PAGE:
Michael Burawoy over at the SSRC blog:
The university is in crisis everywhere. In the broadest terms, the university’s position as simultaneously inside and outside society, simultaneously participant in and observer of society, – always precarious – is being eroded. With the exception of a few antiquated hold outs the idea of the ivory tower has gone. We no longer can hold on to a position of splendid isolation. We may think of the era gone by as the Golden Age of the University, but in reality it was a Fool’s Paradise that simply couldn’t last. Today, the academy has no option but to engage with the wider society, the question is how.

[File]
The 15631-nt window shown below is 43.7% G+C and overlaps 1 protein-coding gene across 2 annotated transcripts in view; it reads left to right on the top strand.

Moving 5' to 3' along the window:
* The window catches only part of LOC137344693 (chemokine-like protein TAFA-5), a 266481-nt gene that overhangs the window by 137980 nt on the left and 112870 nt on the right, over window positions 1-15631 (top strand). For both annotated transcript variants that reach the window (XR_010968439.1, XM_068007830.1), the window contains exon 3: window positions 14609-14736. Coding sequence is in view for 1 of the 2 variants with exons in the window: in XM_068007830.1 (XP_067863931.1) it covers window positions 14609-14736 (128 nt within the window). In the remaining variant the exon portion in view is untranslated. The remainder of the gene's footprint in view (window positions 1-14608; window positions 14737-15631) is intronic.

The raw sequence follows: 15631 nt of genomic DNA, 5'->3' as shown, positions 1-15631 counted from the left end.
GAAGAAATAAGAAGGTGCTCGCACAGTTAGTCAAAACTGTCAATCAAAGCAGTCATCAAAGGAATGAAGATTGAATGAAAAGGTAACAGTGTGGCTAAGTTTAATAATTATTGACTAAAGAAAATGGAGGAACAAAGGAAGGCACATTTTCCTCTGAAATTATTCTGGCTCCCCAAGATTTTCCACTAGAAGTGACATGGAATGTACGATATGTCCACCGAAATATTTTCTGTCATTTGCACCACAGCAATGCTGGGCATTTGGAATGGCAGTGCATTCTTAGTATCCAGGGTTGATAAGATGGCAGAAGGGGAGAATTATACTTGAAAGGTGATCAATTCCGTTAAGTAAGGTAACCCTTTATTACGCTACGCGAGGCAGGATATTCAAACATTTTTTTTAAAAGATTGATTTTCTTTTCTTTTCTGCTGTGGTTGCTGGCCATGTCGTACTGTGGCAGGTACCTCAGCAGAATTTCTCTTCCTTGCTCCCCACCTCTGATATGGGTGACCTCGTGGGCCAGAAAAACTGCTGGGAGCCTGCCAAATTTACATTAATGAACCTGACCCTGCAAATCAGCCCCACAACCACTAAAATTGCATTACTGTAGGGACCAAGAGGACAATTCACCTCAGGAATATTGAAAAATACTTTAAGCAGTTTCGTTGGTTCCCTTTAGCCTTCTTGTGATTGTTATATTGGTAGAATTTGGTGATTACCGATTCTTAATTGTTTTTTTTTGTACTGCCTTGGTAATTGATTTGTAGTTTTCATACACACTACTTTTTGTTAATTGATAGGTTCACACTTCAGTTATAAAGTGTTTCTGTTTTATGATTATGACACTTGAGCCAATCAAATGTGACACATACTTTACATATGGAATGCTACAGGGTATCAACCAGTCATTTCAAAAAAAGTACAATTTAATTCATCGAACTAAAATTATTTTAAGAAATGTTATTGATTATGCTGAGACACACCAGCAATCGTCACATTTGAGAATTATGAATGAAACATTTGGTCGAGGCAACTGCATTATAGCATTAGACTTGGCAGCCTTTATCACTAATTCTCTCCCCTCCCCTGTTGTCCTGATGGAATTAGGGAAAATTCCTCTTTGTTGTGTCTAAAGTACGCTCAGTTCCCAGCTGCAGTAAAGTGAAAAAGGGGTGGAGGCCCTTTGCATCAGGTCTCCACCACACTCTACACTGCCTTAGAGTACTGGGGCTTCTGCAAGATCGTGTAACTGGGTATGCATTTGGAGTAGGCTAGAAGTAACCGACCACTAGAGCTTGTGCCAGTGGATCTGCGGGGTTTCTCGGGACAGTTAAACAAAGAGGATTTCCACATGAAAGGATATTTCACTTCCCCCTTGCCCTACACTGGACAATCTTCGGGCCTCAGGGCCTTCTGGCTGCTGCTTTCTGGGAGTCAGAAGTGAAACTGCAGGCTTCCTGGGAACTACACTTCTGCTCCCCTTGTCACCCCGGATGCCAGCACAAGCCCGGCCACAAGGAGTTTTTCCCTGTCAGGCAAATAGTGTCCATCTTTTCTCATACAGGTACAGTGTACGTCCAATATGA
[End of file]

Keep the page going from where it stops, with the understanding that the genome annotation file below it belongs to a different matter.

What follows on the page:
We face enormous pressures of instrumentalization, turning the university into a means for someone’s else’s end. These pressures come in two forms – commodification and regulation. I teach at the University of California, which, with its seven plus campuses, is (or was) surely one of the shining examples of public education in the world. This last year it was hit with a 25% cut in public funding. This is a sizeable chunk of money. The university has never faced such a financial crisis and it has taken correspondingly drastic steps – laying off unknown numbers of non-academic staff, putting pressure on already outsourced low paid service workers, furloughing academics that include world renown figures. Most significantly it involved a 30% increase in student fees, so that they now rise to over $10,000 a year, but still this is only a quarter of the price of the best private universities. These are drastic measures indeed, and a violation of California’s Master Plan for higher education, a vision of free higher education for all who desired it, orchestrated through a system that integrated two year community colleges, the state system of higher education and then, at the pinnacle, the University of California. All this is now turning to ruins.